The first binding determination for the research and development tax incentive has been unveiled, with hopes further binding guidance related to tech and software claims will lead to greater certainty for companies accessing the scheme.
The Industry department last week released a draft determination clarifying how clinical trials are dealt with under the research and development tax incentive (RDTI).
The department was given the power to issue these determinations as part of sweeping reforms to the RDTI which came into effect this financial year.
While this first ruling relates to a fairly non-controversial element of the scheme and one already well understood, there are hopes that determinations will later be issued to provide certainty around how software claims and other more troublesome areas will be handled by the regulators.
The Industry department is now consulting on the draft determination, which states that phase 0 to 3 clinical trials for unapproved therapeutic goods are eligible for the RDTI, as long as they don’t involve a generic product.
This covers exploratory studies of new medicines through to full-scale clinical trials with patients suffering from the condition the new medicine is intended to treat.
Phase 4 clinical trials, which occur after the good has been approved for the treatment of a particular disease, are not covered by the determination.
“This determination will facilitate registration with the RDTI program by providing increased certainty on eligibility for the program to those conducting clinical trials in Australia,” the determination said.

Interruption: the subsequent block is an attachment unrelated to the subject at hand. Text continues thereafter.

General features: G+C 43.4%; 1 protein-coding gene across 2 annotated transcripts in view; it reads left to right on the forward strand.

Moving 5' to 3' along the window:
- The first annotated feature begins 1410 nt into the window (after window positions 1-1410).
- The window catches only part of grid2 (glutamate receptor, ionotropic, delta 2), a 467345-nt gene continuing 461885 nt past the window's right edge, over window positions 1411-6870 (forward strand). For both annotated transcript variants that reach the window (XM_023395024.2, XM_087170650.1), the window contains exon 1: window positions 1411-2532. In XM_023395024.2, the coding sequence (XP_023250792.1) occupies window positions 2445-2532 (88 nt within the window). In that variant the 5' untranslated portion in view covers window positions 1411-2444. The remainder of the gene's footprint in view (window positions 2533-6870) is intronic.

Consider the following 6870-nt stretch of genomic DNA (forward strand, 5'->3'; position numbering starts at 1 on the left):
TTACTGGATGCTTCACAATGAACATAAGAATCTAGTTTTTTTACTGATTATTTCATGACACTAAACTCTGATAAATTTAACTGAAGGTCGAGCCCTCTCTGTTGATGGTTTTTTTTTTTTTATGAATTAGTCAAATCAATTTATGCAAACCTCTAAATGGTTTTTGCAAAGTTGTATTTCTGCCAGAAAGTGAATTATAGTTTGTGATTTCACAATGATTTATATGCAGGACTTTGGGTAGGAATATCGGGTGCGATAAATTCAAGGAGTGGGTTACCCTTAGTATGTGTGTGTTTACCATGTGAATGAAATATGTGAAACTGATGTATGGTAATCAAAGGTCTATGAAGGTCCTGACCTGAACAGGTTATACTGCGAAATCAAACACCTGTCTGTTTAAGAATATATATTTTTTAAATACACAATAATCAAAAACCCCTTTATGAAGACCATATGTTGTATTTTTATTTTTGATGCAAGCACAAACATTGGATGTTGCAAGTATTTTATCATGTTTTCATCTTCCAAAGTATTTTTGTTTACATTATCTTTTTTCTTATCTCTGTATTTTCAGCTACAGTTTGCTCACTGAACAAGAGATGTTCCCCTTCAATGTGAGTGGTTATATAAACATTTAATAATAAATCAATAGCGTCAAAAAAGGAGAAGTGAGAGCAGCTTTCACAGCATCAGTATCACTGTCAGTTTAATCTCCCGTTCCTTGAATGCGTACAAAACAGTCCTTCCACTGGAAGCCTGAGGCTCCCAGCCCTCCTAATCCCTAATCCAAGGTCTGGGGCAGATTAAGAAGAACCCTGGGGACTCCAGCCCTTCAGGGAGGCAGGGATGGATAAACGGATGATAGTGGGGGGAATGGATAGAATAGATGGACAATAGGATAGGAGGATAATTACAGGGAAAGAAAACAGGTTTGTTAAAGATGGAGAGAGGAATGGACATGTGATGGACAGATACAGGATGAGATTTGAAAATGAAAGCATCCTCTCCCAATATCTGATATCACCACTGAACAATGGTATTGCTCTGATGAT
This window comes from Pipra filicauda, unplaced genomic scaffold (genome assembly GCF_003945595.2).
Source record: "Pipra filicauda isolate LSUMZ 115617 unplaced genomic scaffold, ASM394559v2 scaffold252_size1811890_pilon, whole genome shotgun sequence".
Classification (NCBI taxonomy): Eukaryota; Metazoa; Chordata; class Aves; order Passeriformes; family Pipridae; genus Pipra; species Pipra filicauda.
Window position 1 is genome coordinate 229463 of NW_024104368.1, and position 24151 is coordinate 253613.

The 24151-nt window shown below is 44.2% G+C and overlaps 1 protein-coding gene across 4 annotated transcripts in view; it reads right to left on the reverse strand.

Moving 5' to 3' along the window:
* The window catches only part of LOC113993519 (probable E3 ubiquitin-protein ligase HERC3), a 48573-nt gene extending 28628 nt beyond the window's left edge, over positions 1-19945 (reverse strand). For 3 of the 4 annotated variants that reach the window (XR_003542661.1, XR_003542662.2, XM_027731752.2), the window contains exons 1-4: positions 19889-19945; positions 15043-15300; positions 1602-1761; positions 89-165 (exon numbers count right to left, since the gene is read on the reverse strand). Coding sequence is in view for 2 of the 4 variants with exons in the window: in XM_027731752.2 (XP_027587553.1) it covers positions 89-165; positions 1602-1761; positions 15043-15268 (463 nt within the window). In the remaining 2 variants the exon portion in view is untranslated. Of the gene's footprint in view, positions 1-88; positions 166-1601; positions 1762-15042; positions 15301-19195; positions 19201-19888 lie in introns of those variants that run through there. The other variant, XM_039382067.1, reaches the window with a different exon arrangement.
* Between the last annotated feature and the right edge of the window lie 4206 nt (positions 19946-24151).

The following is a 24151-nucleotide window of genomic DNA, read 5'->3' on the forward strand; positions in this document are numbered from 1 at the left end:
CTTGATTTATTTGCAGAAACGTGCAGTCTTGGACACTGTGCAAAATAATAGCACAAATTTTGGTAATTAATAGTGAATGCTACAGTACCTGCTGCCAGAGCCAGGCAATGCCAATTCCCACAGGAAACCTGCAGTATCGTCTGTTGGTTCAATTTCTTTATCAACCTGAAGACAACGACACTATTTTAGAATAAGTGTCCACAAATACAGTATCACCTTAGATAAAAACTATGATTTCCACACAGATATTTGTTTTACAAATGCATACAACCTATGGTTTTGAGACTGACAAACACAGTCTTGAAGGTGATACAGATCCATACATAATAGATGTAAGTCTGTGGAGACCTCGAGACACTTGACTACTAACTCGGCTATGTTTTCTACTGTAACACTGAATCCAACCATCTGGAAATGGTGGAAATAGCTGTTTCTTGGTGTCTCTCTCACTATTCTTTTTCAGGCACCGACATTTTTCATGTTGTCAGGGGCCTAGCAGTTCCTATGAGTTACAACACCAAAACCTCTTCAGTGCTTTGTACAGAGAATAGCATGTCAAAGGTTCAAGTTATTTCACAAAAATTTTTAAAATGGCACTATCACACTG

“The Board recognises that in Australia, clinical trials are generally conducted within strict regulatory frameworks. This includes complying with any relevant approvals, requirements and standards when conducting these trials. This means many clinical trials meet the definition of ‘core R&D activities’ in the Act if they are conducted in accordance with this regulatory framework.”
It’s an uncontroversial determination and is in line with how clinical trials eligibility has been determined for several years.
But many in the industry and RDTI space have welcomed the first determination as a sign of stability to come, and are hoping the government will release similar ones for more controversial elements of the scheme, such as software claims.
Michael Johnson Associates chairman and RDTI expert Kris Gale said selecting clinical trials as the test case for these determinations made it easy for the government.
“It’s very benign and the epitome of low hanging fruit. I would argue the eligibility of this type of work has been clearly understood since the RDTI began in 1985,” Mr Gale told InnovationAus.
“One would think that the effort would be better spent in areas of real need such as software development but we’re giving the government a free pass on this one, allowing them a ‘soft start’ in this new endeavor.”
The new determination is a positive step for the scheme, with hopes for more clarity in the future, Swanson Reed principal Damian Smyth said.
“This is a positive development, and it may act in attracting companies to Australia to conduct trials if they have greater certainty that the activities are eligible under the RDTI,” Mr Smyth told InnovationAus.
“It will be interesting to see potential application of these determinations to other industries in the future, like software, mining, engineering and manufacturing, and the guidance these might provide.”
The RDTI is seemingly moving into a period of stability following a tumultuous series of years.
In 2020 the government scrapped its plan to cut $2.4 billion from the scheme through a series of changes, instead introducing a number of more minor adjustments which came into force this financial year.
Earlier this year the tax office confirmed that payments made under the JobKeeper program will not be eligible for the RDTI, with many companies now likely to have to amend their last two tax returns.
Do you know more? Contact James Riley via Email.